Confidentiality in school-based health centers |

Confidentiality in school-based health centers

What services can minor students self-consent for?

Staff work inside the new Mountain Family Health school-based health center at Glenwood Springs High School.
Chelsea Self/Post Independent

After Glenwood Springs High School opened a school-based health center this fall, questions and concerns began to swirl.

Operated by Mountain Family Health Centers, it offers a three-legged treatment location within school walls to provide limited dental, behavioral and mental care. The new center is already the fourth within the Roaring Fork School District and fifth operated by Mountain Family. Still, its opening raised questions from some in the community, including around self-consenting for care.

“Because of logistical challenges related to opening and expanding school-based health centers during the pandemic, we have heard some confusion regarding what services are offered, when they are available and how to navigate enrollment processes,” said Roaring Fork School District Chief of Student and Family Services Anna Cole.

School-based health centers are governed by health care regulations, not school district policies. The district’s Board of Education updated a policy in October entitled “Administering Medications to Students,” which requires written legal guardian consent before any medication can be given. Mountain Family is a separate entity from the schools in which they operate, exempting them from these rules and opening the door to confidential care under federal and state laws.

“We’re independent, and we’re under the regulations that govern health care, not the schools,” Mountain Family Health Centers Director of Operations Marija Weeden said.

Many medications and treatments are off the table for minor patient confidentiality, but some are still available.

Colorado law allows for people of any age to self-consent with full HIPAA privacy protection for contraception and prenatal, delivery and postnatal care.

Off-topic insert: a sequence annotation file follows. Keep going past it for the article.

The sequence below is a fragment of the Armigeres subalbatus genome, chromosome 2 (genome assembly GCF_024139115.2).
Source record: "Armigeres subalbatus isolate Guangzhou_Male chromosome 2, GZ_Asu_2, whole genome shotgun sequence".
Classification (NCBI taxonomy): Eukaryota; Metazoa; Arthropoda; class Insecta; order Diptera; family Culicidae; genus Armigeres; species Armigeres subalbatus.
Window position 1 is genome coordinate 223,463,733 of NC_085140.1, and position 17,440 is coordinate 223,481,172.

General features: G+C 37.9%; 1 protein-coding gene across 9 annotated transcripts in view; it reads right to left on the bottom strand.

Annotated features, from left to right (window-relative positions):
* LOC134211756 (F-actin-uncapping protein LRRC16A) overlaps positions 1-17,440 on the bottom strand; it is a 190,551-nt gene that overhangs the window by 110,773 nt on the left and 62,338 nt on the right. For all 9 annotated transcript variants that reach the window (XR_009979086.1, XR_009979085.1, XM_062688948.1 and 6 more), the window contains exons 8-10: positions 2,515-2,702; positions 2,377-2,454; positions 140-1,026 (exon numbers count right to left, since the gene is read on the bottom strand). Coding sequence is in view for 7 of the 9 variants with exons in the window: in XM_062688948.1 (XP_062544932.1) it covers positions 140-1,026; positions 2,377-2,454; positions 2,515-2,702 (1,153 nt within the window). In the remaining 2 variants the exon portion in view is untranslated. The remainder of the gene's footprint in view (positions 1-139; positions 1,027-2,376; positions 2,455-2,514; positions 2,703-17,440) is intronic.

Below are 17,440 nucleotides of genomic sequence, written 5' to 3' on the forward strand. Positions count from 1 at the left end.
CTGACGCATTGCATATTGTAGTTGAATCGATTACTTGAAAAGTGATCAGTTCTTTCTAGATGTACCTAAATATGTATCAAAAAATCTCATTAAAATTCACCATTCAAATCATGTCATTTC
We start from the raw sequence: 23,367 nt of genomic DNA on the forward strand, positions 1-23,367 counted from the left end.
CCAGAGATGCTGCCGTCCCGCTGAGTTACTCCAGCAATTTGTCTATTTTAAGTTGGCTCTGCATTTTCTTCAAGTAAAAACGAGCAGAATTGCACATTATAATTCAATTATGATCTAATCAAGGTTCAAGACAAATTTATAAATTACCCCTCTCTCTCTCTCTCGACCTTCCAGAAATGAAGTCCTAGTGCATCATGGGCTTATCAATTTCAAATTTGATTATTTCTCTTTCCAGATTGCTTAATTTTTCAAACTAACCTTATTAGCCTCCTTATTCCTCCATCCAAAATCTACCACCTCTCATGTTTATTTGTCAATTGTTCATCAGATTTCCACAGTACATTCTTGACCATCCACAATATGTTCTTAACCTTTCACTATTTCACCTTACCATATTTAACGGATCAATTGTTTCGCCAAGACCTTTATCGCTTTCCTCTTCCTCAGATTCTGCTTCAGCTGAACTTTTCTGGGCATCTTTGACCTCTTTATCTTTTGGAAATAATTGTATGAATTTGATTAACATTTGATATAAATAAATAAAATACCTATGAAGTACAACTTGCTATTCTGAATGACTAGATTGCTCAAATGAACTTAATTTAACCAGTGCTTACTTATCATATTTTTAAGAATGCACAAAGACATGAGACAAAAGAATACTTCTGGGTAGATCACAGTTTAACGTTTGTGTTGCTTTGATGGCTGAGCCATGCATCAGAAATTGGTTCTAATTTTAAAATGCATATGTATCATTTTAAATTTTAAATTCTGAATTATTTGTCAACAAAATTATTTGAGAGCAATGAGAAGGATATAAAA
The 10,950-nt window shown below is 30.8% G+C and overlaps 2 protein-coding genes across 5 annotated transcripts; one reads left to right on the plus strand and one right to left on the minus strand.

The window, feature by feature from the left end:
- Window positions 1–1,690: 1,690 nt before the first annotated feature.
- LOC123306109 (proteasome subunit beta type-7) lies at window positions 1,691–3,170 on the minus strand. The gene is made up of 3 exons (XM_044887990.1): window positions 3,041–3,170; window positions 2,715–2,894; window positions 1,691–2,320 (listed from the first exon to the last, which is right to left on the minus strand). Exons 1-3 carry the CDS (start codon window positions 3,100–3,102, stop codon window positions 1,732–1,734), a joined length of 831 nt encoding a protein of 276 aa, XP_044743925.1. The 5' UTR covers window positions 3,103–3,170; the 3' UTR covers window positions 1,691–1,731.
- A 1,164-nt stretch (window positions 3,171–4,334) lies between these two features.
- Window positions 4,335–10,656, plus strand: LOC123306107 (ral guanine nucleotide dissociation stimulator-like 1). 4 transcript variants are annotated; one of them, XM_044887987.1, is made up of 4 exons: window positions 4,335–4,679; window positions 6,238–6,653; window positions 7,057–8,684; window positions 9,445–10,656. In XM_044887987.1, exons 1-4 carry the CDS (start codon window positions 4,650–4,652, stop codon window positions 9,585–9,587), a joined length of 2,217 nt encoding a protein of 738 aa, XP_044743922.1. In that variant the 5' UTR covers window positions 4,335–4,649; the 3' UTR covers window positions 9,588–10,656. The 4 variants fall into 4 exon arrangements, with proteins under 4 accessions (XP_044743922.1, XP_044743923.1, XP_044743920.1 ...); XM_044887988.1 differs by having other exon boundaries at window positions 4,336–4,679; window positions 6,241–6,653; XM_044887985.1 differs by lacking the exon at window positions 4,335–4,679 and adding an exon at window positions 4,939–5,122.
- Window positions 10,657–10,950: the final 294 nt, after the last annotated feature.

The new school-based health center by Mountain Family Health inside Glenwood Springs High School.
Chelsea Self/Post Independent

Victims of sexual assault and other sexual offenses can self-consent, but the treating physician must make “a reasonable effort” to notify the guardian.

Unemancipated minors can also self-consent for sexually transmitted infection treatment, diagnosis and prevention and drug and alcohol abuse treatment. Emancipated or legally married minors over the age of 14 can self-consent for all services provided by Mountain Family.

Minors over the age of 11 can self-consent for behavioral health treatment at Mountain Family facilities.

Counseling services are available for a variety of needs, but parental notification is legally required once that becomes medical treatment.

Weeden also said that those conversations lead to the patient being directed toward community resources outside Mountain Family. In the case of gender affirmation treatment, patients are directed to places like TRUE Center for Gender Diversity at Children’s Hospital Colorado.

“We are actively working to strengthen consistency, communication and streamline access to services,” Cole said. “Mountain Family is our regional Federally Qualified Health Center; they share our commitment to ensuring children and families have access to the community resources and services needed to be successful learners in school.”

Weeden asked that concerns about services provided and confidentiality at school-based health centers be directed to Connie Ruiz at

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